A wax seal was, in John’s day, a way to keep a scroll closed and untampered with, as we’ve already seen. But a seal could also be used as an identifying mark. For example, I have a stamp in my library at home that impresses a personal seal into all of my books, so that when people borrow them, they remember that they don’t own them and (hopefully) return them. The seal marks out the books as mine.

That’s exactly what God is doing here. God is saying to the entire world and all the forces at work within it: These people are mine. Jews and non-Jews, men and women, people from every language and ethnic group and nation—all who commit themselves to God’s Christ by their confession and by their lives—are marked as God’s special possession. And here, he is marking them out for protection and rescue from the very forces that will soon sweep through his creation to cleanse and purify it.

As we will see in 7:9-17, this doesn’t mean the people of God won’t suffer. All throughout history the people of God have suffered, and the present and future will be no exception. We in the West haven’t felt it as acutely. The first two centuries of Christians in America were a historical aberration in that Christians didn’t face persecution much at all. But we will. It is coming.

But the message of this text to the followers of Christ is: You will come through this. Not because you’re strong. Not because you’re good. But because you’re God’s.

What an incredible gift, honor and privilege to be God’s beloved. You almost can’t put words to it. It’s amazing to know that God is our guard when the world revolts against him and his people. He hasn’t left us alone to fend for ourselves while he watches, like some general who sits on his horse, far off on a cliff while his soldiers are slaughtered in the valley below. He’s with us. He’s at the front. He leads the charge. His shield doesn’t crack. And he knows each soldier’s name.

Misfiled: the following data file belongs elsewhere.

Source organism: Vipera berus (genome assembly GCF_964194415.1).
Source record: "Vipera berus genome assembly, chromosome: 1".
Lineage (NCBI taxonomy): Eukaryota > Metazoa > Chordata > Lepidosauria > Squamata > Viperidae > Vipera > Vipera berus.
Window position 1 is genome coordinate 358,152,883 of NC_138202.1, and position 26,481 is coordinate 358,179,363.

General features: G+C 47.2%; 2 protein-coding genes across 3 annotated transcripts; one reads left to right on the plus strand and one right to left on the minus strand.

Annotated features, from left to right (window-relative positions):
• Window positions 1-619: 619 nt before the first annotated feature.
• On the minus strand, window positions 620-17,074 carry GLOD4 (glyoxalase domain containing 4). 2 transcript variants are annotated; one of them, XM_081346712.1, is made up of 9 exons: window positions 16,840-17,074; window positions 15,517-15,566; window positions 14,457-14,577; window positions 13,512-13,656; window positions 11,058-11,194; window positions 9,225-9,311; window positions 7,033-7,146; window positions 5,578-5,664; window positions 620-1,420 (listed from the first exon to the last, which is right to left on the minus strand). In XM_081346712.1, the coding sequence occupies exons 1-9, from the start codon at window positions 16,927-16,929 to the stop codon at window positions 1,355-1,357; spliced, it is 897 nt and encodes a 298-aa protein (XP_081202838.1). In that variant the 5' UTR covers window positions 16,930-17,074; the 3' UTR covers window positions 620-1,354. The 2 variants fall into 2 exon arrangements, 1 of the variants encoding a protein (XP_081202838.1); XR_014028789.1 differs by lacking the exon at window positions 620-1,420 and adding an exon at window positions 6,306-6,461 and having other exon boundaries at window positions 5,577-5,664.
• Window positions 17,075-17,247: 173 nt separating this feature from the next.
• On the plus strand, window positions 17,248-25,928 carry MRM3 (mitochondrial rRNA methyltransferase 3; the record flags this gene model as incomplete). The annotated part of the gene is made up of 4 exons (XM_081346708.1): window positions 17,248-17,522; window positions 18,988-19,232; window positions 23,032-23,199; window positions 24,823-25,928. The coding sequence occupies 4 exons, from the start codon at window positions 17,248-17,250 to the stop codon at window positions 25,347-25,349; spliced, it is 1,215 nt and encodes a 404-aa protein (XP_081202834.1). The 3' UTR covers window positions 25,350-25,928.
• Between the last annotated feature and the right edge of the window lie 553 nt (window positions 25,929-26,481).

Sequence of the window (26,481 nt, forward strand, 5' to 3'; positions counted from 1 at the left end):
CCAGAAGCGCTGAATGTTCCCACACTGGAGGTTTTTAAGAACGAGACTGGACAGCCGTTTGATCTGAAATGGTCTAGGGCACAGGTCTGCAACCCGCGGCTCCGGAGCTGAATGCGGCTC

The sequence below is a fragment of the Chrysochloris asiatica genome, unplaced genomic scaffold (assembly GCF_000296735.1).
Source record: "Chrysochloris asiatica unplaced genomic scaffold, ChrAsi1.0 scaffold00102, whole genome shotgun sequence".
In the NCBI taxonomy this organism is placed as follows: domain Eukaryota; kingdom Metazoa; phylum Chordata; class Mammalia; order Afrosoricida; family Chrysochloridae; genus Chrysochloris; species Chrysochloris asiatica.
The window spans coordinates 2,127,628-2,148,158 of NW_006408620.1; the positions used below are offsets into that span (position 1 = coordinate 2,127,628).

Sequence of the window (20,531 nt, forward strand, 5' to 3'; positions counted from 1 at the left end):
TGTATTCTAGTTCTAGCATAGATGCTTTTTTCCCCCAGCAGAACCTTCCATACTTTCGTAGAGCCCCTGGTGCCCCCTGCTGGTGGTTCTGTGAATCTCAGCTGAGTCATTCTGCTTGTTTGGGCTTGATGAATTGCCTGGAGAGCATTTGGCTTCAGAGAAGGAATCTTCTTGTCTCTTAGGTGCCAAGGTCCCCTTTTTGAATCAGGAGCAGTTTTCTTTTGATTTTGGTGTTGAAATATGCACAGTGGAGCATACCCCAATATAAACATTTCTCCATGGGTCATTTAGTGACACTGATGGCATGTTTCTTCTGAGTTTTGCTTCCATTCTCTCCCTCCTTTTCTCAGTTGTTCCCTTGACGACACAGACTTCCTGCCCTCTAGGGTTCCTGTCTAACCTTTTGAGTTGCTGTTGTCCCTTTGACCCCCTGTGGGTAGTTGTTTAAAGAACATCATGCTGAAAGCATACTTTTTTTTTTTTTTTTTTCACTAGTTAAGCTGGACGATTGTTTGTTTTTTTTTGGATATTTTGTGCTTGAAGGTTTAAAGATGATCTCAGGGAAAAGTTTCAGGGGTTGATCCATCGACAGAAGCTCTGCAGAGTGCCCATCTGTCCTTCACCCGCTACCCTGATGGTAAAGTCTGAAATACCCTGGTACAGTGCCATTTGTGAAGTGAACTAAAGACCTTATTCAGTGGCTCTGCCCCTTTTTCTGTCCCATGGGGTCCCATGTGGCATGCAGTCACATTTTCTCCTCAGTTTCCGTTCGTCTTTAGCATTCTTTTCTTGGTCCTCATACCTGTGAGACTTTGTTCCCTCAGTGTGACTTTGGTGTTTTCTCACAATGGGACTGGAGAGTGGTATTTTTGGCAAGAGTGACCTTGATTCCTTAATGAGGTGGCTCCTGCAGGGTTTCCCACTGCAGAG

God, your maker, king, general and savior knows your name. You matter to him, because you’re his. Does that knowledge embolden you in your endeavors for him? It should. May it be so for all of us.

Wrath Is Way Underrated

A Blog Series on the Book of Revelation, Chapter 6:9-17

Part 14 (6:1-8)  ΑΩ  Part 16 (7:1-8) →

I love the board game Risk.

If you’re not familiar with the game, it was created by a Frenchman a little over 50 years ago, originally as a game called La Conquête du Monde (“The Conquest of the World”). No doubt the frenchie was a little nostalgic for the glory days of Napoleon and French world dominance. And, to be sure, La Conquête du Monde is infinitely better than “Risk.” Because, after all, the game is entirely about conquering the world. Sure, “risk” is a big part of the strategy of the game, but calling the game that is a bit like calling the game of basketball “Dribble” instead.

There’s really only two ways the game of Risk can end.